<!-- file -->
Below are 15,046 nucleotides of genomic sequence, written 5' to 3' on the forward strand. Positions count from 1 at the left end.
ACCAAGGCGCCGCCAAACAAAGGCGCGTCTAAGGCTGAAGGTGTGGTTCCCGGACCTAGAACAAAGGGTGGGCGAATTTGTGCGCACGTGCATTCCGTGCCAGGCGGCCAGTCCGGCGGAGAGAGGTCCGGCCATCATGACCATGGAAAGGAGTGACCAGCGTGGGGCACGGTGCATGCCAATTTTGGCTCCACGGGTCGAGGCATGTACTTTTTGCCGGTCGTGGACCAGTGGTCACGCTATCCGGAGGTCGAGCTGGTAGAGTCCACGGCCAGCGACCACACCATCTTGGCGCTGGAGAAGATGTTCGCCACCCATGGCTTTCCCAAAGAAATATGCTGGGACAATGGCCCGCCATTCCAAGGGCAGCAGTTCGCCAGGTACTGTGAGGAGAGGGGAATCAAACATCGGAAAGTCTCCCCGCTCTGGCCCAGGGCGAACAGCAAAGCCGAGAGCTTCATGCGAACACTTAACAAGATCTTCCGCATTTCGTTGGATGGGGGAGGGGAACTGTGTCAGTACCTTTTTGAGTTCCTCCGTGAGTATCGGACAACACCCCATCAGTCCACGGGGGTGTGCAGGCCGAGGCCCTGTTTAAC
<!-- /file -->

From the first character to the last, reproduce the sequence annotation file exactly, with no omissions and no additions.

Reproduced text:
Below are 15,046 nucleotides of genomic sequence, written 5' to 3' on the forward strand. Positions count from 1 at the left end.
ACCAAGGCGCCGCCAAACAAAGGCGCGTCTAAGGCTGAAGGTGTGGTTCCCGGACCTAGAACAAAGGGTGGGCGAATTTGTGCGCACGTGCATTCCGTGCCAGGCGGCCAGTCCGGCGGAGAGAGGTCCGGCCATCATGACCATGGAAAGGAGTGACCAGCGTGGGGCACGGTGCATGCCAATTTTGGCTCCACGGGTCGAGGCATGTACTTTTTGCCGGTCGTGGACCAGTGGTCACGCTATCCGGAGGTCGAGCTGGTAGAGTCCACGGCCAGCGACCACACCATCTTGGCGCTGGAGAAGATGTTCGCCACCCATGGCTTTCCCAAAGAAATATGCTGGGACAATGGCCCGCCATTCCAAGGGCAGCAGTTCGCCAGGTACTGTGAGGAGAGGGGAATCAAACATCGGAAAGTCTCCCCGCTCTGGCCCAGGGCGAACAGCAAAGCCGAGAGCTTCATGCGAACACTTAACAAGATCTTCCGCATTTCGTTGGATGGGGGAGGGGAACTGTGTCAGTACCTTTTTGAGTTCCTCCGTGAGTATCGGACAACACCCCATCAGTCCACGGGGGTGTGCAGGCCGAGGCCCTGTTTAAC